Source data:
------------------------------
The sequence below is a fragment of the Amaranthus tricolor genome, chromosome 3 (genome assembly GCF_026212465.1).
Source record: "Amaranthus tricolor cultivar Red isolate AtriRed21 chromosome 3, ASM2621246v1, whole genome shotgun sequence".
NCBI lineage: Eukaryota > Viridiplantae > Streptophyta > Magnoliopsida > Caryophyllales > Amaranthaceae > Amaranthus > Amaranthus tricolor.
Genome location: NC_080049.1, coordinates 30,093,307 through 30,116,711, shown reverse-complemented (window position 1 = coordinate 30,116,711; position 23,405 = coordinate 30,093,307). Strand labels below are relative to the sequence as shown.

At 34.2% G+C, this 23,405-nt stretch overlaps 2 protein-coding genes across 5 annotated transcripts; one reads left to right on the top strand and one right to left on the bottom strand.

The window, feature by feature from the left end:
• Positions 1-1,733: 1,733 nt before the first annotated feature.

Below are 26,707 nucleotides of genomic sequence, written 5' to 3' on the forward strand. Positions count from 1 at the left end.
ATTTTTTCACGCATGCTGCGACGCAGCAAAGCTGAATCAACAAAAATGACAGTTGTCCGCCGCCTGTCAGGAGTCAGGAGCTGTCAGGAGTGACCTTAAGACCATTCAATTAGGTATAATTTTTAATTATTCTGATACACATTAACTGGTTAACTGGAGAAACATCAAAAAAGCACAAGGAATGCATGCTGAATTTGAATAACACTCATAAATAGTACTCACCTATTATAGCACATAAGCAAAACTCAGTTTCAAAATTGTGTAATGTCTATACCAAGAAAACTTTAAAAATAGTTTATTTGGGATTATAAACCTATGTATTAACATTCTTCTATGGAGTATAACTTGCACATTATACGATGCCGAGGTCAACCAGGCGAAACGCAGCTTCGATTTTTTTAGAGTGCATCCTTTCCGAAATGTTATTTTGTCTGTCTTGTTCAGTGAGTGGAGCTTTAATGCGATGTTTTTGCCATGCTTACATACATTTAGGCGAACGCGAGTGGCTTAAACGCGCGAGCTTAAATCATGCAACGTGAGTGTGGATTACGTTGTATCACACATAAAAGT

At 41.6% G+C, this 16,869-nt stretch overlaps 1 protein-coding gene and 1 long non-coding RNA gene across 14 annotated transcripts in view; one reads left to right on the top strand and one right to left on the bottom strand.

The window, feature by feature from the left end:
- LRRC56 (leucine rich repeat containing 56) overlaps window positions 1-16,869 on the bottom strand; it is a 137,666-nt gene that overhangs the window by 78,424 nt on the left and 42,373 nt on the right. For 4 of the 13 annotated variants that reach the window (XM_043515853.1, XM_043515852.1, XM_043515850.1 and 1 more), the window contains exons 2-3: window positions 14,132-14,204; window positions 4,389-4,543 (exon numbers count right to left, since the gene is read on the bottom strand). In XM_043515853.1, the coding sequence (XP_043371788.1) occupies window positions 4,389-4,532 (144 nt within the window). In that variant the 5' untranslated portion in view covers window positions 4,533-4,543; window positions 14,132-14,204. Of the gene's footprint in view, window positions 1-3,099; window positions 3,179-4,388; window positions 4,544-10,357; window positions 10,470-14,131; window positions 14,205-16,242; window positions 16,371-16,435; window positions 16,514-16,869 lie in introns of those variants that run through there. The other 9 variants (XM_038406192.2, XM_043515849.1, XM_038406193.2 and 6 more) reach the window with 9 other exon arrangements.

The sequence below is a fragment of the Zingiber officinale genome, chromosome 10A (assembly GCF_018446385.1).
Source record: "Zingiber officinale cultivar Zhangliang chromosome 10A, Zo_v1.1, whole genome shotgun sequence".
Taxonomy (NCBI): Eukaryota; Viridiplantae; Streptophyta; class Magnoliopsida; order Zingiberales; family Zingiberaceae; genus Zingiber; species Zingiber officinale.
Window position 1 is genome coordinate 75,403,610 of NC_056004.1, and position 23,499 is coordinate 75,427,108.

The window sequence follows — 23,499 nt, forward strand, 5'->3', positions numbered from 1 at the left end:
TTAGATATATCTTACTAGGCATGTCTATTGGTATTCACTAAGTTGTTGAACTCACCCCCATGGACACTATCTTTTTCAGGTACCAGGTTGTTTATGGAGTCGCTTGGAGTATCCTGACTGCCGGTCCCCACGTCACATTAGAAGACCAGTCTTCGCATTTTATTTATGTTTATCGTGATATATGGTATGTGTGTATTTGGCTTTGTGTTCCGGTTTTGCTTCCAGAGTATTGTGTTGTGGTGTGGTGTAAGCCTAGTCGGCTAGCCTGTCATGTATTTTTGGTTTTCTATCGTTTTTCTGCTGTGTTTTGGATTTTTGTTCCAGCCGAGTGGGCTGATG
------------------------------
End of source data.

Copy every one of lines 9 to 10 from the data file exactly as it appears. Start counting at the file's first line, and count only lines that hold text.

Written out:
ATTTTTTCACGCATGCTGCGACGCAGCAAAGCTGAATCAACAAAAATGACAGTTGTCCGCCGCCTGTCAGGAGTCAGGAGCTGTCAGGAGTGACCTTAAGACCATTCAATTAGGTATAATTTTTAATTATTCTGATACACATTAACTGGTTAACTGGAGAAACATCAAAAAAGCACAAGGAATGCATGCTGAATTTGAATAACACTCATAAATAGTACTCACCTATTATAGCACATAAGCAAAACTCAGTTTCAAAATTGTGTAATGTCTATACCAAGAAAACTTTAAAAATAGTTTATTTGGGATTATAAACCTATGTATTAACATTCTTCTATGGAGTATAACTTGCACATTATACGATGCCGAGGTCAACCAGGCGAAACGCAGCTTCGATTTTTTTAGAGTGCATCCTTTCCGAAATGTTATTTTGTCTGTCTTGTTCAGTGAGTGGAGCTTTAATGCGATGTTTTTGCCATGCTTACATACATTTAGGCGAACGCGAGTGGCTTAAACGCGCGAGCTTAAATCATGCAACGTGAGTGTGGATTACGTTGTATCACACATAAAAGT

At 41.6% G+C, this 16,869-nt stretch overlaps 1 protein-coding gene and 1 long non-coding RNA gene across 14 annotated transcripts in view; one reads left to right on the top strand and one right to left on the bottom strand.